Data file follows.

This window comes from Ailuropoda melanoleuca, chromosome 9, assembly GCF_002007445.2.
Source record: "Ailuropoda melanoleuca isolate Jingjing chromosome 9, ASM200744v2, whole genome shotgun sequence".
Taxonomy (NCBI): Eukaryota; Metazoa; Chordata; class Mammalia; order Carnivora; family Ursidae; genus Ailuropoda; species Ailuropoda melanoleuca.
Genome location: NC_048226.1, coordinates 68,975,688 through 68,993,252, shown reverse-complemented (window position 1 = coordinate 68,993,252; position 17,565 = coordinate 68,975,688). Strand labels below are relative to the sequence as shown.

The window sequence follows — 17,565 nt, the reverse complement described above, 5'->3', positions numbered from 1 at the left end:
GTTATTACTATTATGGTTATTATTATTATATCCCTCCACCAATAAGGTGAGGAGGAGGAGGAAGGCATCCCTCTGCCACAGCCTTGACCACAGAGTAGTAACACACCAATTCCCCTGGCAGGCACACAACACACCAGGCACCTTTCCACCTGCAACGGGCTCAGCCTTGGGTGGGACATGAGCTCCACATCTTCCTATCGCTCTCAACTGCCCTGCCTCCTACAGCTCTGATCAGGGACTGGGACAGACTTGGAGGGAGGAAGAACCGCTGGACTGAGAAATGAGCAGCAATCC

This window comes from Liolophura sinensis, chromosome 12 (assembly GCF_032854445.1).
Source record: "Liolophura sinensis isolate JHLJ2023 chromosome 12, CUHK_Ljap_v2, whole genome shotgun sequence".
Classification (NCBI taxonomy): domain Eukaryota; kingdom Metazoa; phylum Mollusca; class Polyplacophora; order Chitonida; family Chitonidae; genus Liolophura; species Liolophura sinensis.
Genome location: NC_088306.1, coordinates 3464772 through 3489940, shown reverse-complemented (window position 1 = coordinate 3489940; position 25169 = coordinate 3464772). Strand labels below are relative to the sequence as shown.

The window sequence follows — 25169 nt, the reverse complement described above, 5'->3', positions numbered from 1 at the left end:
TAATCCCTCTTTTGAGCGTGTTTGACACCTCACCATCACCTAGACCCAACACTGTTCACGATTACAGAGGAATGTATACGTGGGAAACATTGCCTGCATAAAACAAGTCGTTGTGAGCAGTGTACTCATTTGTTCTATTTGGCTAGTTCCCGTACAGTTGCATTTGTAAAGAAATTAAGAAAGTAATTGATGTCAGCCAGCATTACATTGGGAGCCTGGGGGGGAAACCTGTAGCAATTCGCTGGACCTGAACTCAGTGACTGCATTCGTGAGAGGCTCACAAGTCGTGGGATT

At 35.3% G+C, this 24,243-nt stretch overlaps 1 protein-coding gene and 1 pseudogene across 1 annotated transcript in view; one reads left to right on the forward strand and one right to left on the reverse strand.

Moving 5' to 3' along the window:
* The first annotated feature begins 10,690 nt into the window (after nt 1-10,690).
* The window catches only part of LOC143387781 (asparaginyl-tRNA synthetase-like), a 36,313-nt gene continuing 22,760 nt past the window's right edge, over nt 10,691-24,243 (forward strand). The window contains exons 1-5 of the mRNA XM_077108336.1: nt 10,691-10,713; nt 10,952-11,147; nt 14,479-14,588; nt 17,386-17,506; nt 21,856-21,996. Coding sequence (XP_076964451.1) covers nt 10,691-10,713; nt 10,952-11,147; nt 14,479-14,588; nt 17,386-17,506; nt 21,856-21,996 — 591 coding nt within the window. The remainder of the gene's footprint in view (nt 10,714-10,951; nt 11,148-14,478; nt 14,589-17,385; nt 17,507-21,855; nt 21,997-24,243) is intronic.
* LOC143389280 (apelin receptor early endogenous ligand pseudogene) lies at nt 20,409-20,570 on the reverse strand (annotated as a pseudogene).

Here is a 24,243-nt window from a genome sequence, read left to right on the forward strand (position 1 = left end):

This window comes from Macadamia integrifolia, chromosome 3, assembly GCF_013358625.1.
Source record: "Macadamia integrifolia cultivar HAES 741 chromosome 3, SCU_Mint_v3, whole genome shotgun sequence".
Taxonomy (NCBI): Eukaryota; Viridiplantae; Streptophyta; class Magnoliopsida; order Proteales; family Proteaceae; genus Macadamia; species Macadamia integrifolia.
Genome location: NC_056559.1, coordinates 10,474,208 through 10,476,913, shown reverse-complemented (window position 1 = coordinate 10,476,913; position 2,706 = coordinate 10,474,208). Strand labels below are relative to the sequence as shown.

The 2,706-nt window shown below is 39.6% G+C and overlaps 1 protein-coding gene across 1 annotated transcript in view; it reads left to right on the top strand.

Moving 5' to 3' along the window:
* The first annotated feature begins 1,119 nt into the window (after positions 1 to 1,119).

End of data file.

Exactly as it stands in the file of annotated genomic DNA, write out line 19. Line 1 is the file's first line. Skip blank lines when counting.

This window comes from Macadamia integrifolia, chromosome 3, assembly GCF_013358625.1.